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Dancers At Dawn




On the 1st May 1987 Martin Green’s dad takes him Morris dancing before dawn on Wandlebury Hill outside Cambridgeshire. Many years later, at sunrise on his twenty-third birthday, he walks home from a rave over this same hill.


This uncanny coincidence has got him thinking. To most people, Morris dancing and [raving] rave culture seem so far apart. We like to think we know what sorts of people do what. So, what do these two groups have in common that drives them out into the fields to dance at dawn?

As an accordionist, producer and storyteller, Martin’s own work lives somewhere between traditional music, electronic music and theatre. In 2020 he made a podcast, called The Portal, that linked the ancient traditions of English dancing to the birth of rave in the 1980s, which led him to draw on events from his own life, of dawn Morris dancing and sunrise raves. This documentary explores those themes. Why do we dance at dawn? Is there an innate desire to do so?


Recollecting his experiences with his father and rave friend Becky, Martin uncovers the traditions and rituals surrounding each activity. He speaks to others who have danced at dawn and seeks expert advice from [the] DJ Lee Burridge, who’s famous for his full moon parties in Thailand and sunrise sets at Burning Man festival.


Taking all this experience on board, Martin undertakes a solo experiment. Removing all people and connections he drives on his own, in the dark to a remote field near his house with a mission. He wants to find out what it is about the music, the dancing and the surroundings that makes dancing at dawn truly special.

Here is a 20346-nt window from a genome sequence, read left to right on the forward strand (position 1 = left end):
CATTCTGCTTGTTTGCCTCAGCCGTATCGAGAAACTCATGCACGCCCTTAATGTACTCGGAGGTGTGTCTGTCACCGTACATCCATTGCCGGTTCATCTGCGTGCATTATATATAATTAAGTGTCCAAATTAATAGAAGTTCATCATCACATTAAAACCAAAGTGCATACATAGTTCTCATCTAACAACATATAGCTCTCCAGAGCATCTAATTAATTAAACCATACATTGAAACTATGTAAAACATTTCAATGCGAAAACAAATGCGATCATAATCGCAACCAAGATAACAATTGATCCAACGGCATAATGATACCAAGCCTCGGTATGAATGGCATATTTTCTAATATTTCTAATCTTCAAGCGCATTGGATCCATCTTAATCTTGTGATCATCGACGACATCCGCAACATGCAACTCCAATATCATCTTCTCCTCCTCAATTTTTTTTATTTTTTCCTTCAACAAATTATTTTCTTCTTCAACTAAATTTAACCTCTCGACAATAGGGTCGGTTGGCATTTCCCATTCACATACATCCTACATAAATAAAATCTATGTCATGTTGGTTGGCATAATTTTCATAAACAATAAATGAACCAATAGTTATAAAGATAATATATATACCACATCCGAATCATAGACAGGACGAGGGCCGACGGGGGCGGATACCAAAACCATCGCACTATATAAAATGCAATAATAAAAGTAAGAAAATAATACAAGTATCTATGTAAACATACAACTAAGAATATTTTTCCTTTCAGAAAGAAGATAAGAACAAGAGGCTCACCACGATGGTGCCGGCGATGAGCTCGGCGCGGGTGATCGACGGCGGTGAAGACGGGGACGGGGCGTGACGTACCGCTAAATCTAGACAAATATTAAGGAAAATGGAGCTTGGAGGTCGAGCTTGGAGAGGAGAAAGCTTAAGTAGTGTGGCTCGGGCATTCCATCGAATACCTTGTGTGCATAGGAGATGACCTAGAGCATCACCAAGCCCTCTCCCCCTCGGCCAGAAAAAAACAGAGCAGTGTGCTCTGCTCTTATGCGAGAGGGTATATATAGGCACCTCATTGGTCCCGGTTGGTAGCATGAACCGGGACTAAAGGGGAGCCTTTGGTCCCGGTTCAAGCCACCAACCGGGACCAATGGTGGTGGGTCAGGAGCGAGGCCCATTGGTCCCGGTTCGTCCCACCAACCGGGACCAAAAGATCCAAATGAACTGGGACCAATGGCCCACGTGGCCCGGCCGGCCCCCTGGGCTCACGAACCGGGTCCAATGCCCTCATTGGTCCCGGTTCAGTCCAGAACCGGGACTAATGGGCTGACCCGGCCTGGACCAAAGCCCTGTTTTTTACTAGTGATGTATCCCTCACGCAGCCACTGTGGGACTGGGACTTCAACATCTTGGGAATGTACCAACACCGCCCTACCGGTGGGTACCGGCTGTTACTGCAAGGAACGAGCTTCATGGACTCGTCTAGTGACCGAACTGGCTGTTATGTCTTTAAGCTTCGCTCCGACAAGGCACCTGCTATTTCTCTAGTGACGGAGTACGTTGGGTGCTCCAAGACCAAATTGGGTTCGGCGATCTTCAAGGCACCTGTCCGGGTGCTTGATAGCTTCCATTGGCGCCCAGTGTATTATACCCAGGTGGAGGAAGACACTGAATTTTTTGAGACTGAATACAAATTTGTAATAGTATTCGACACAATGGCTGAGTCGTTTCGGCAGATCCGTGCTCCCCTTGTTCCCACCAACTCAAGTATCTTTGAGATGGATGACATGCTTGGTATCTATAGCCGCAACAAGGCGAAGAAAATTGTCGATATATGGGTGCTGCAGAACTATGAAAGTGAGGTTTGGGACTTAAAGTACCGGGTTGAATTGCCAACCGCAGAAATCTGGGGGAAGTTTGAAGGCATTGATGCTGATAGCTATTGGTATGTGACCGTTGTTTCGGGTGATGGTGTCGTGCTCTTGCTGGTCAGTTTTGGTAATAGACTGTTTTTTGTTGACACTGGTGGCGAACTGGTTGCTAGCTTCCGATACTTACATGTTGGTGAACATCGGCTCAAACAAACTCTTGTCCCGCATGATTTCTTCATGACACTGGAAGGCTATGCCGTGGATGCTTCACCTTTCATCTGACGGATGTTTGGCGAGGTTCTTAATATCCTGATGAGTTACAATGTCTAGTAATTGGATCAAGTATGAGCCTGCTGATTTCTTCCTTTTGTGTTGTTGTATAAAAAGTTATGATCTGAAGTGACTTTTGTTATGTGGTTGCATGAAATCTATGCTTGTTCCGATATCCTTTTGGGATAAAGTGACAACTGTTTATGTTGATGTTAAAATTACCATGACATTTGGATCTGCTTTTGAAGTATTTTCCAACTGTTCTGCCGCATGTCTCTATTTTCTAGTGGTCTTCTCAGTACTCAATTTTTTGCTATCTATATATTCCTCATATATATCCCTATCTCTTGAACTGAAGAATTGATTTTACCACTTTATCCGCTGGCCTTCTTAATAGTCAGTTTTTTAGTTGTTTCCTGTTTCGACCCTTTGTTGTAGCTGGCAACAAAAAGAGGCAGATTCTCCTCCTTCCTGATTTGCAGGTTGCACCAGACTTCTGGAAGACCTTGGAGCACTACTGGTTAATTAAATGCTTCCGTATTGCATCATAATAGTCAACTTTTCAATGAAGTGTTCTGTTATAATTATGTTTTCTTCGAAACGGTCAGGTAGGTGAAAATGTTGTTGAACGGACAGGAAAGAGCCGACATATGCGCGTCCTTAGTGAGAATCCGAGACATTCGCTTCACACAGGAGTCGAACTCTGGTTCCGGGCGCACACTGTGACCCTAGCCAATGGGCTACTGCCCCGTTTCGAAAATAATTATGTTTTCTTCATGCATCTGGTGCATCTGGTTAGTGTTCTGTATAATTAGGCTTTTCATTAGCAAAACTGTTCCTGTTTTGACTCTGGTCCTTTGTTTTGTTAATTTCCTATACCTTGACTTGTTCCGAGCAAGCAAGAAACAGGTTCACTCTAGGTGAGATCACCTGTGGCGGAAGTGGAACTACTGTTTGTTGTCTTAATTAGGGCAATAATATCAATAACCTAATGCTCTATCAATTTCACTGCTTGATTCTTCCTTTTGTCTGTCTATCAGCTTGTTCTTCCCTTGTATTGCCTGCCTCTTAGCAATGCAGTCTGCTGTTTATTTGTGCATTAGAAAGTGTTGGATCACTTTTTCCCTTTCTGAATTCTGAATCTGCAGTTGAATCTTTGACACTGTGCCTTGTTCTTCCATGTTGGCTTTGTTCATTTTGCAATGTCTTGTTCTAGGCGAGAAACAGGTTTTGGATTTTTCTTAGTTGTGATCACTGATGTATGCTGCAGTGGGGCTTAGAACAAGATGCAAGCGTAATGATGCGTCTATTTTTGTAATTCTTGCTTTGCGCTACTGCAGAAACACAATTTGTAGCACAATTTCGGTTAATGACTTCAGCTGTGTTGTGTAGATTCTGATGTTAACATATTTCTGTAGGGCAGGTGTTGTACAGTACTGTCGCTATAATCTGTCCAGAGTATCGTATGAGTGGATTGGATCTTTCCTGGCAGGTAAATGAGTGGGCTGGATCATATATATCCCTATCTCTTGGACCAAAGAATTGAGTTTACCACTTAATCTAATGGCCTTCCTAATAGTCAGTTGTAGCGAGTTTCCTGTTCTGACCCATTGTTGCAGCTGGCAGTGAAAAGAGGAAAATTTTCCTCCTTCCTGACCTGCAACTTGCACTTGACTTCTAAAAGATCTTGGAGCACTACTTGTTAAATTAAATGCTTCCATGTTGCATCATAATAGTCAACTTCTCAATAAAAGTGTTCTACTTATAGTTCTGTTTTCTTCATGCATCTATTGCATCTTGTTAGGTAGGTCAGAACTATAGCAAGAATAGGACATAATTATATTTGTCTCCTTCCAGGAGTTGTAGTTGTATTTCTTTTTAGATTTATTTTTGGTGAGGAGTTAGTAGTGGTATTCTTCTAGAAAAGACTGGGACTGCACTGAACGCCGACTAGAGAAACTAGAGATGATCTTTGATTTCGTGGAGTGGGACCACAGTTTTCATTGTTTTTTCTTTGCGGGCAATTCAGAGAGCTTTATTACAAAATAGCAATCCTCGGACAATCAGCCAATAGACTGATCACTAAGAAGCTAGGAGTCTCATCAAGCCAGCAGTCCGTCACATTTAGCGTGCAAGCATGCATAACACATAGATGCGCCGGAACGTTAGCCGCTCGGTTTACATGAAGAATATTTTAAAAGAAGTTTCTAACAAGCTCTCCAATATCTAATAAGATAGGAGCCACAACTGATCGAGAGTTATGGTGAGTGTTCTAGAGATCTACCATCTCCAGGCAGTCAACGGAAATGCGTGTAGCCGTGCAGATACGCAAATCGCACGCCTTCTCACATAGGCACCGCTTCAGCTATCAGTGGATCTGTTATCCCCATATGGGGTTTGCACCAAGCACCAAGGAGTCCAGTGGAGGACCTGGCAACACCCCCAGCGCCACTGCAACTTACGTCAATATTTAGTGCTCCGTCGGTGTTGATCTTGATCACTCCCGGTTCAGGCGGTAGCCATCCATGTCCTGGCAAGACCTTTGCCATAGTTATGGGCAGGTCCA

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BBC Sounds

Love, Spit and Valve Oil

BBC RADIO 4 - 7 MARCH 2022



Folk musician Martin Green explores the phenomenon that is modern brass banding. After following a poster at the National Mining Museum Scotland that said “brass in the park, this Saturday”, Martin discovered one of the most inspiring social music making acts he’d ever witnessed. If the mines are dead, the music and the people most definitely are not.

Determined to find out what continues to draw people into brass banding, both musically and socially, Martin decides to write a piece of music for brass band and seek advice from those in the community. He finds a series of interesting juxtapositions and discovers the important role brass banding has in people's lives.

Produced by Rebecca Gaskell and Martin Green

A Sparklab and Lepus co-production for BBC Radio 4

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BBC Sounds

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